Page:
And the third base of Tajik mentality lies into the XX century, in the Soviet past. For example, it influenced the clothes. The women wear exactly Soviet clothes, which was made up in the very beginning of Red Empire, the old men wear the hats which seem to be extremely traditional, but also were designed in the Soviet time. The traditions of governance and transport lines are also the inheritance of the USSR and the earlier times combined (For example, the nowadays President of Tajikistan, Emomali Rahmon was a head of a kolkhoz previously, which was OK for the Soviet Union and sometimes also for the Middle Age period).
Now people officially confess Islam religion, but I haven’t seen the real practice of Islam there. People drink a lot, they rare or never go to the mosque. That’s a pity because there we don’t see the similarities with Western countries. If there the religion was also abandoned, there have appeared some techniques and sciences and all such things which take the place of religion in people’s mind. But here we see nothing like that. The rural dwellers still confess Islam, that’s right. And that’s a useful way for them to control themselves, but the citizens have forgotten about all the laws and duties which they must obey due to their Islamic religion, so they leave those cities and try to find their happiness in other countries. That’s the signs of mental crisis of Tajikistan and other lands of Central Asia.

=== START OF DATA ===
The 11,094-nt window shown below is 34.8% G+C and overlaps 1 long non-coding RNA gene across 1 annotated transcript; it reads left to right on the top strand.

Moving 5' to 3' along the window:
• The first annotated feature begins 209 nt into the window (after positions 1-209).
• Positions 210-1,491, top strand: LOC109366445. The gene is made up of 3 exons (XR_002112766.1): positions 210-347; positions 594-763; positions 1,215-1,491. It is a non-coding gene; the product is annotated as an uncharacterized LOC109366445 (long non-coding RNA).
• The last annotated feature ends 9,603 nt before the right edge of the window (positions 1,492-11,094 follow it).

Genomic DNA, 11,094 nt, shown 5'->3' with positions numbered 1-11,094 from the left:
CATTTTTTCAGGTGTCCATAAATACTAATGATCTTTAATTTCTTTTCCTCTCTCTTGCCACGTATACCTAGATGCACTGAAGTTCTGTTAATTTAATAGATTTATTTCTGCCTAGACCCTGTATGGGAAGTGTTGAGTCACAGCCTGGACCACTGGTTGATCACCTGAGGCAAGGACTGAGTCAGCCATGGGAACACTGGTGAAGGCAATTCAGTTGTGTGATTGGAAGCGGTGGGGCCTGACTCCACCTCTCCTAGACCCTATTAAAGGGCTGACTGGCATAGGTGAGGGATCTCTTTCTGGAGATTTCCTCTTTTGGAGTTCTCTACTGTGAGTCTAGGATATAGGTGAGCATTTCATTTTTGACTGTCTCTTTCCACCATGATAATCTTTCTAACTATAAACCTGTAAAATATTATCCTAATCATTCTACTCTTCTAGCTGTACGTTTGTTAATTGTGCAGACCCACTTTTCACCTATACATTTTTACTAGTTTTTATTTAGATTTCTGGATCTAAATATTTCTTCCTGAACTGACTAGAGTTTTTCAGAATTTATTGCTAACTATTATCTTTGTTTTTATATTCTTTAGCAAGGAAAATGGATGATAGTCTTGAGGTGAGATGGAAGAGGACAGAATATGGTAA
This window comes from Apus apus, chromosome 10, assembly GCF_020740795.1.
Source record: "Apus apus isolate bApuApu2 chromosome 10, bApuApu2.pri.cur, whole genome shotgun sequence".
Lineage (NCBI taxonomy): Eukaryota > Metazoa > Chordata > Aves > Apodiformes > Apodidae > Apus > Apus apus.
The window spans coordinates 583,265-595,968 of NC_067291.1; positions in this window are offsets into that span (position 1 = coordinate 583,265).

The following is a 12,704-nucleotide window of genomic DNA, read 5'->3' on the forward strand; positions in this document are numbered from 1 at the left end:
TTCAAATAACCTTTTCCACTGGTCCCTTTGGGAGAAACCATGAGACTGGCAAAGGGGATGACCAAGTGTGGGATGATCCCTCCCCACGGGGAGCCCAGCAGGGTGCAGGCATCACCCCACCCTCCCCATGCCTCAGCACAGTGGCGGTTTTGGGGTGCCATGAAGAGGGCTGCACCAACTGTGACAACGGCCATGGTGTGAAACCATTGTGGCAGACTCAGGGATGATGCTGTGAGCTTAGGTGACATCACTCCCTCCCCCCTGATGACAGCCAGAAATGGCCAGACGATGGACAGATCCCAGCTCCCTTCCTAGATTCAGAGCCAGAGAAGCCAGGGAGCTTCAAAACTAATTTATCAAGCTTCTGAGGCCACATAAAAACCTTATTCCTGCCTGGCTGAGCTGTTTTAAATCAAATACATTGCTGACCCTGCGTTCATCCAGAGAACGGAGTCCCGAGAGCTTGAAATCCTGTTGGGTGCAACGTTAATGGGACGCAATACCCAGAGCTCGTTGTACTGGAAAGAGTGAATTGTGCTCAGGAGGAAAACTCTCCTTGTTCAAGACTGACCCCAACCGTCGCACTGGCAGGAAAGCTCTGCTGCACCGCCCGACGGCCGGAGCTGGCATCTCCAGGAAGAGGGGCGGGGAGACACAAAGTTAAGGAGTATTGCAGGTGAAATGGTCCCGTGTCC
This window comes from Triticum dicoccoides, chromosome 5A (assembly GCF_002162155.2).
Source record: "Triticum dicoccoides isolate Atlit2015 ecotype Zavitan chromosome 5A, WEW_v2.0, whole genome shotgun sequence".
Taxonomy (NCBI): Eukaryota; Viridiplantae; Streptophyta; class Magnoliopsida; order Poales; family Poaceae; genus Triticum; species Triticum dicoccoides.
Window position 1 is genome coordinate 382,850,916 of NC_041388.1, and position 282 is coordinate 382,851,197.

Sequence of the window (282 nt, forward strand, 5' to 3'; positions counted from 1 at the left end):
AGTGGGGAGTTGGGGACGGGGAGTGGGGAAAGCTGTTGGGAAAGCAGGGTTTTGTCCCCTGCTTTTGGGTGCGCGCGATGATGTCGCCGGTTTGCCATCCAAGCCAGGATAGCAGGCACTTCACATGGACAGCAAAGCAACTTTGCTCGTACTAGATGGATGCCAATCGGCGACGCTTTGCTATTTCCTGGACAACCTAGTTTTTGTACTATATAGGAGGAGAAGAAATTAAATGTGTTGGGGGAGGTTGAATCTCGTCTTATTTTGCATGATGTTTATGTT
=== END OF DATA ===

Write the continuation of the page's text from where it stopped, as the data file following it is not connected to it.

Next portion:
Panjakent and its neighbourhoods
The town Panjakent with its neighbourhood is the capital of Tajikistan Archaeology. The town itself is small, only 10000 people live there, but it’s an important place to the history of the whole country. The researched Bronze Age site is here, the best researched Middle Age site is also here. There are the Turkmen mountains in the depths of which are the incredible petroglyphs and mountain rivers.
You can get to Panjakent by taxi from Dushanbe or Khujand, the driver won’t take a lot of money, especially if You’re kind to him (that’s one good feature of Tajiks – they judge people by their doings and their words, not by things which they’ve heard about them). Harder is the situation with staying there, and I can’t advise You properly there (I have lived on the archaeological base for the whole month I’ve been to this country), but You can always ask Your driver – he will guide You.
The history of Panjakent is marvellous. The city of Trans-Asian merchants and interpreters, the rich and wealthy one was invaded last of the Iranian cities by Arabs and their Islam at the beginning of VIII century.
Now, the city has moved from the hill to the lowland of the Zeravshan river, and that is good for archaeological research of this ancient city. So, You know, Panjakent, maybe one of the most famous places in this country was for the archaeologists and other educated well people a town of dramatically beautiful murals. Actually, You can find some of them here and read about the Panjakent more here and view some videos about this city here.
One fascinating city is also Istaravshan. It’s on the halfway from Panjakent to Khudzhand. There are the well-known tight streets of The Middle East and some secret closed mosques and medreses, which are hard to find and hard to forget. Thanks to our guide (and colleague) we could find them easily speaking to the kids on the streets.
So, I beg Your excuse if I haven’t written a worthy article, but I’ll try to complete this one by the others, which I will write in future about the Central Asia tourism.